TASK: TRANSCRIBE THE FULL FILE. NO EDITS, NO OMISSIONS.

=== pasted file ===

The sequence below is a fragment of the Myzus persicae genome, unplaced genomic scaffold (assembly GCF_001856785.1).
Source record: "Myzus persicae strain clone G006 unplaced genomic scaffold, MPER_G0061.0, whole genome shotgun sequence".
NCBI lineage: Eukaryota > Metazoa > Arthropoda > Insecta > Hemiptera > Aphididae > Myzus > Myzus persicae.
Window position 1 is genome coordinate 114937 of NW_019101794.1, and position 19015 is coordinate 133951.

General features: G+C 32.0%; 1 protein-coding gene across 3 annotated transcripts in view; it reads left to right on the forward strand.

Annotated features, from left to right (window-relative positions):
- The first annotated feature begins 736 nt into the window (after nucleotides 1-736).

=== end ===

The sequence below is a fragment of the Myzus persicae genome, unplaced genomic scaffold (assembly GCF_001856785.1).
Source record: "Myzus persicae strain clone G006 unplaced genomic scaffold, MPER_G0061.0, whole genome shotgun sequence".
NCBI lineage: Eukaryota > Metazoa > Arthropoda > Insecta > Hemiptera > Aphididae > Myzus > Myzus persicae.
Window position 1 is genome coordinate 114937 of NW_019101794.1, and position 19015 is coordinate 133951.

General features: G+C 32.0%; 1 protein-coding gene across 3 annotated transcripts in view; it reads left to right on the forward strand.

Annotated features, from left to right (window-relative positions):
- The first annotated feature begins 736 nt into the window (after nucleotides 1-736).